Thursday, August 3, 2017

Do We Need Fresh Perspective Regarding Disobedience?

By: Jennifer Knott, SkyMoms Ministry Director
 
 
 
Yesterday was Family Mission Day at our church. My husband and I took the day off so we could serve alongside our children at Bonton Farms, an urban farm south of Dallas that's striving to transform a community from the inside out.

I'll confess that in the dark, rainy wee hour of the morning when the alarm shook me awake, I didn't want to get up. In fact, I thought about turning it off and going back to sleep.

More than once.

But the Holy Spirit kept my mind awake as I tried desperately to send myself back into RIM sleep. Begrudgingly, I finally put my feet on the floor and began to make the rounds to wake my family.

You can imagine their reaction when I did.

Within the hour, though, we were on the road in the pouring rain, like it or not.

Fun times.

When we arrived, we met a woman named Kim who has a gift for keeping little kids busy with real work. Within five minutes, we were armed with gardening scissors and gloves and off to harvest red okra.
 
 

When we arrived at the long row of plants, Kim told us to walk up one side of the row and down the other because the okra likes to "hide" among the leaves. She assured us we'd miss some if we didn't work both sides of the row.

The boys loved harvesting! I think they felt manly handling such sharp scissors -- a far cry from anything they've ever used at home!

We made it up the row fairly quickly, but when we turned the corner and began to head back, our success rate slowed way down. Within a few minutes, the boys began to complain, telling me we'd found all the okra the first time and that this job was done!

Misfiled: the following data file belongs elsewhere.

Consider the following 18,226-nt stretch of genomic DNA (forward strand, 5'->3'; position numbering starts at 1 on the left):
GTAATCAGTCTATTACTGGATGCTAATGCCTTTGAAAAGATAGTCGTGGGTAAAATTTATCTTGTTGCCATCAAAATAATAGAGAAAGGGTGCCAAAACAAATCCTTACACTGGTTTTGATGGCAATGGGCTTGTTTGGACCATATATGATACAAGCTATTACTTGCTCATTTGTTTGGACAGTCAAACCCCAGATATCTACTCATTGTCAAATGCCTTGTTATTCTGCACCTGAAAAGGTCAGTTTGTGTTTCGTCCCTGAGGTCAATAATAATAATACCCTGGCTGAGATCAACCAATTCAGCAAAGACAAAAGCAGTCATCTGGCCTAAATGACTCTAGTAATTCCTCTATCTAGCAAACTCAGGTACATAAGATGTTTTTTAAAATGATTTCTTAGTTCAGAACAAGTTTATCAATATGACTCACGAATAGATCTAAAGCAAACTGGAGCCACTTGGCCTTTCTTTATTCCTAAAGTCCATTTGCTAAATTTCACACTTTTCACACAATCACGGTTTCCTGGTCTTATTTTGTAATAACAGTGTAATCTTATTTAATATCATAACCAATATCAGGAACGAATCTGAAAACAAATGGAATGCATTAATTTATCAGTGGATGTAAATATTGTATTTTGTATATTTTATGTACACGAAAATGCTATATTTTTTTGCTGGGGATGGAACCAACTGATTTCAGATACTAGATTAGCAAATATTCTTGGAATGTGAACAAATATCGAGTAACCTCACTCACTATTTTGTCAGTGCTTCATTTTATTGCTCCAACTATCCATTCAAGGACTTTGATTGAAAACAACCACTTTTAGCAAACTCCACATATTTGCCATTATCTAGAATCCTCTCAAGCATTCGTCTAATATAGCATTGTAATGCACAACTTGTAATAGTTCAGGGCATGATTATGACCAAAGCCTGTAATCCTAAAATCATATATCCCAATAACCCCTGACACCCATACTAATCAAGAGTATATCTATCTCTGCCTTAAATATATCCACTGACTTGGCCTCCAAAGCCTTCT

But remembering Kim's words, I suggested that maybe we ought to change our perspective. Instead of coming down the row leaning over the bushes like we'd been doing, maybe we should squat down beneath them and look up.
 
 

Within seconds, we began to find red okra hiding among the leaves, just as she'd promised. The boys squealed with delight because their adventures in cutting with manly scissors would continue!

Perspective is everything, isn't it?

It's true in life and it's no less true in parenting.

During these last days of summer, I'd be lying if I didn't admit my children are engaged in some behaviors that are about to break my spirit.

Our boys have taken "play" in the car to a whole new level. Like a level that impedes my ability to drive responsibly and puts others on the road at risk. It's so loud, and their movement is so big, I can feel them jostling the car while doing 70 down the highway!

I've asked them to stop more times than I can count. I've separated them into their own rows and put them in seats on opposite ends to deter any physical contact. I've used my best "Ursula the Sea Witch" voice. (Ugh. I have one of those.) And yet they still manage to pull off WWF-like maneuvers strapped into their seat belts while we're driving down the road.

It hurts my head. And it makes me grouchy. It's too much chaos in too little space. But it also frustrates me because I've been living with the assumption that their inappropriate play in the car is driven by nothing but disobedience.

I read an article this morning, however, that offers a new perspective. The author explained that children have a need for "tons of movement" and "fierce play". When they're -- let's say -- putting their brother in a Figure Four in the backseat -- they're channeling these developmental needs.

Does it mean their behavior is excused?
 
Absolutely not.

But does it help explain their behavior in such a way that my gut reaction need not be frustration?

You bet!

The real benefit, however, is that once I've identified the catalyst for the behavior, I'm positioned to find a clear path towards a solution. Because if I'm responding to a legitimate developmental need without sourcing a more appropriate channel for the need to be met, then the problem will go unsolved.
 
We can't cure the symptoms if we don't identify their root cause.

So the next time you're faced with a behavior you've corrected more times than you can count, stop. Take a deep breath. Go to the Lord in prayer. And ask Him to give you new perspective. Maybe you'll see something you didn't see before. And maybe that something will lead you down a path towards a real solution.

"But blessed are your eyes because they see, and your ears because they hear.  For truly I tell you, many prophets and righteous men longed to see what you see but did not see it, and to hear what you hear but did not hear it."
 
Matthew 13:16-17


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